With many county fairs having to cancel due to COVID-19 restrictions, the Board of Directors of the IAAF voted to cancel the 2021 Miss Illinois County Fair Queen Pageant. Contestants for the January competition would have been chosen at Illinois county fairs this summer. Current Illinois County Fair Queen Kelsi Kessler will remain throughout 2021 and give up her crown at the 2022 IAAF Convention and Pageant.

In addition, the board voted to cancel the state Talent Show competition, also held in January, due to many county fairs canceling and not having competitions this summer.

The 2021 IAAF Convention, scheduled Jan. 15-17, will still go on at the Crowne Plaza Hotel in Springfield. The ever-popular Trade Show and Showcase of Entertainment is expected to be bigger than ever, as county fairs book entertainment and talent for their 2021 fairs. County fair members will continue to celebrate 111 years of history and will look forward to new information on putting on their best county fair yet in 2021.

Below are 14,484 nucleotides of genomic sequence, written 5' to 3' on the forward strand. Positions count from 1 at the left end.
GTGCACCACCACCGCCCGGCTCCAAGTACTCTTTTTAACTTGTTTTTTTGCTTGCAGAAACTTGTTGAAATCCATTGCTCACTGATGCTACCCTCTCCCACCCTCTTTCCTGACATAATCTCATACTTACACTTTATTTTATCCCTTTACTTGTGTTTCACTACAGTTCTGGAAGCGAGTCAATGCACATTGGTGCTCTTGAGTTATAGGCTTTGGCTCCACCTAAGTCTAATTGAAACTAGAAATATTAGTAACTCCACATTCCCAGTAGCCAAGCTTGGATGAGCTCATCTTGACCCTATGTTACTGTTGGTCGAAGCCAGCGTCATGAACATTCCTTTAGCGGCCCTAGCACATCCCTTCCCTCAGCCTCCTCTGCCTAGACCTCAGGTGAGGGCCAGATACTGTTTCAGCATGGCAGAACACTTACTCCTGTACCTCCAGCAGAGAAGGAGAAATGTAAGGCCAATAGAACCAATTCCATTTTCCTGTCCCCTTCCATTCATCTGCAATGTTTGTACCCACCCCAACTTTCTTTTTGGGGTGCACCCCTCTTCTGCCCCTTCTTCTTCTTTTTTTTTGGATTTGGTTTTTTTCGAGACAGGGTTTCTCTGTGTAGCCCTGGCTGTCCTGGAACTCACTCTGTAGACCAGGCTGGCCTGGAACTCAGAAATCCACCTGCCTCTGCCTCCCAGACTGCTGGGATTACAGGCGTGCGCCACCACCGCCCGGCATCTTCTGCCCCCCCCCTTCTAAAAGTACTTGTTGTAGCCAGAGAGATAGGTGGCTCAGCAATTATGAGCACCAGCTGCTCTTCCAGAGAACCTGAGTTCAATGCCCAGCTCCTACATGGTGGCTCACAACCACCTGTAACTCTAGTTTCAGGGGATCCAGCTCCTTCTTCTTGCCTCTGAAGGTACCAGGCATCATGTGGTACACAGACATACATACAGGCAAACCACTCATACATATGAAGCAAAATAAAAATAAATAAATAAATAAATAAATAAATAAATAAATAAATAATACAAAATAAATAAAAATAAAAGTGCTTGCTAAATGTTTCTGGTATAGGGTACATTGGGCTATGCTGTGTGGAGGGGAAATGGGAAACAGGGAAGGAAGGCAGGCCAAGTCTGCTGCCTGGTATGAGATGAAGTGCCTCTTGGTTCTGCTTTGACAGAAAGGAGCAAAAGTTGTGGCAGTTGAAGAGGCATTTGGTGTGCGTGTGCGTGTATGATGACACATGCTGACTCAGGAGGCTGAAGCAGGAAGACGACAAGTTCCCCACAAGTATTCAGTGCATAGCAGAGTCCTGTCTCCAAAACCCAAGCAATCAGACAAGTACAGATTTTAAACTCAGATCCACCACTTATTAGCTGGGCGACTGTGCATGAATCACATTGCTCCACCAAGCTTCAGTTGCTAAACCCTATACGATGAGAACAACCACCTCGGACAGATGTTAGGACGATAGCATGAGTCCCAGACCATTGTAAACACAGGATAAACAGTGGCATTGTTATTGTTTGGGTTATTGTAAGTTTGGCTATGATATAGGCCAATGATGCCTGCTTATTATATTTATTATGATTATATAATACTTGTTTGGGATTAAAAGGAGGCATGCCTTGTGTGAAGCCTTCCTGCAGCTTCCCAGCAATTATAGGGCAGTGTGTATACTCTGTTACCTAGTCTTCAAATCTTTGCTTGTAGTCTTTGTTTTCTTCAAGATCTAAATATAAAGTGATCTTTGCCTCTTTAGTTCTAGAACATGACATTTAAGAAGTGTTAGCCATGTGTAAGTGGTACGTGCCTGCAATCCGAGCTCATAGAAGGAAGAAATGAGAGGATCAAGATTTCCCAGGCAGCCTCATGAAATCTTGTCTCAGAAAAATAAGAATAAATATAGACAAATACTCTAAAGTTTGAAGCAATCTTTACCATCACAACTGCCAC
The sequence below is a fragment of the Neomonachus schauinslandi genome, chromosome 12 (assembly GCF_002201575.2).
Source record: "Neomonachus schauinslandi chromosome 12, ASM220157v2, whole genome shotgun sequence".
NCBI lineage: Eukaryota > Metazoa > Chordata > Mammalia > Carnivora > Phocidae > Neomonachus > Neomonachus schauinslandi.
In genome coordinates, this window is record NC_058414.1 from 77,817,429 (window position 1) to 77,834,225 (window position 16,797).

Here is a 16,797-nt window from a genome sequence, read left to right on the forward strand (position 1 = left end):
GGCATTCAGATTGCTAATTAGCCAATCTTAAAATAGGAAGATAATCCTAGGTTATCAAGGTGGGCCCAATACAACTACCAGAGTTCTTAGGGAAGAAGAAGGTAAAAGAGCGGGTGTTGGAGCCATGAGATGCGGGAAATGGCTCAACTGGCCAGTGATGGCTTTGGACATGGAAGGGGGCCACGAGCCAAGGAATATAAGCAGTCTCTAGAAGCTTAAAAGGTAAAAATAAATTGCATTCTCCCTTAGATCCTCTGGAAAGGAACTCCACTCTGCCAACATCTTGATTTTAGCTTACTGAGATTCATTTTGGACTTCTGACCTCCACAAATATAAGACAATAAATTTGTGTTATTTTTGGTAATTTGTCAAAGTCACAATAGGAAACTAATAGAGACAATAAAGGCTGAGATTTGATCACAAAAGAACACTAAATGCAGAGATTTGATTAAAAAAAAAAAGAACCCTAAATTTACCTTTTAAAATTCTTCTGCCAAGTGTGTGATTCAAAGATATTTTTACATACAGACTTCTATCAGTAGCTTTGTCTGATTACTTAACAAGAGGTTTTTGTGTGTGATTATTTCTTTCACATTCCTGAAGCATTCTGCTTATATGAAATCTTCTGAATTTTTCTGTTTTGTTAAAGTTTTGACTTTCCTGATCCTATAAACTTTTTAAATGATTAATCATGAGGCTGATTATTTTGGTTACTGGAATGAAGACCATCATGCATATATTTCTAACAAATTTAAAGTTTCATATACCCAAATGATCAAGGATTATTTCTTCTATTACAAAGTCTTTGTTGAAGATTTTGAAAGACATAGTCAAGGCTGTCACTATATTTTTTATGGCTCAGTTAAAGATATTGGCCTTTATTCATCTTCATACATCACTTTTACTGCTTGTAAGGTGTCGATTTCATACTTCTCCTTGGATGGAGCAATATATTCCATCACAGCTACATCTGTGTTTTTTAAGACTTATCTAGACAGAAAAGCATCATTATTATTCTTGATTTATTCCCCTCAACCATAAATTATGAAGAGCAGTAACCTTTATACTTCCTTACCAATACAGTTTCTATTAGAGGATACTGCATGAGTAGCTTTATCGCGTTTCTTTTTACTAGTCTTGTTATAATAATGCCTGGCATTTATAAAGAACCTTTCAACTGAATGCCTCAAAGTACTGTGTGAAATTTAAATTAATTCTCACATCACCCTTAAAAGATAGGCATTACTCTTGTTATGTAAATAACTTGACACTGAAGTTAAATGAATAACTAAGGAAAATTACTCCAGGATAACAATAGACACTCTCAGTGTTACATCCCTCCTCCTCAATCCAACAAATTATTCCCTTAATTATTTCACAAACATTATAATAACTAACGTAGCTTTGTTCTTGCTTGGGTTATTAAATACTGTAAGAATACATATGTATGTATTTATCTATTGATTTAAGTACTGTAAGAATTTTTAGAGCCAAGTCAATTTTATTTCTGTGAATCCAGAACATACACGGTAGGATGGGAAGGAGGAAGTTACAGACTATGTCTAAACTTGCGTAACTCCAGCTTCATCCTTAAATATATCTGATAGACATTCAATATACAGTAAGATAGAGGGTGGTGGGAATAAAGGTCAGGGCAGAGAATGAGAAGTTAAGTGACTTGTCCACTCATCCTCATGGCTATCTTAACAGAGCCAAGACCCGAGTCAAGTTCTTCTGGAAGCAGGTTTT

###


 

Illinois Conference of Churches response to the Virus and the

Re-opening of the State
 

CONTACT: Pastor Walter Carlton
carlson.walter@gmail.com
May 19, 2020
For Immediate Release



The Leadership Team of the Illinois Conference of Churches (ICC) believes sheltering-in-place guidelines save lives during the Covid-19 pandemic. We support careful, evidence-based steps to re-open the economy.

We believe that the health and safety of our wider community rises above individual autonomy in this unprecedented global emergency.

Limiting public excursions for anything but essential purposes and exercise and the wearing of masks in public while practicing social distancing are practical ways of showing respect for the communities where we live and serve.

But we don’t like it.

Those we love and serve are hurting

We grieve the myriad losses our communities are experiencing, not the least of which is the loss of life. Even in the midst of this crisis, more have died in this country from the coronavirus than in the Vietnam War. Business owners, closed now for weeks, wonder how long and if they can hold on. Teachers and parents are struggling with teaching from home. Our front-line workers have held the line steadily with grace and courage. While some families are enjoying down time and togetherness, economic and social stresses are tearing others apart. Our state must rely on science-based directives so that we will properly protect the people who live here.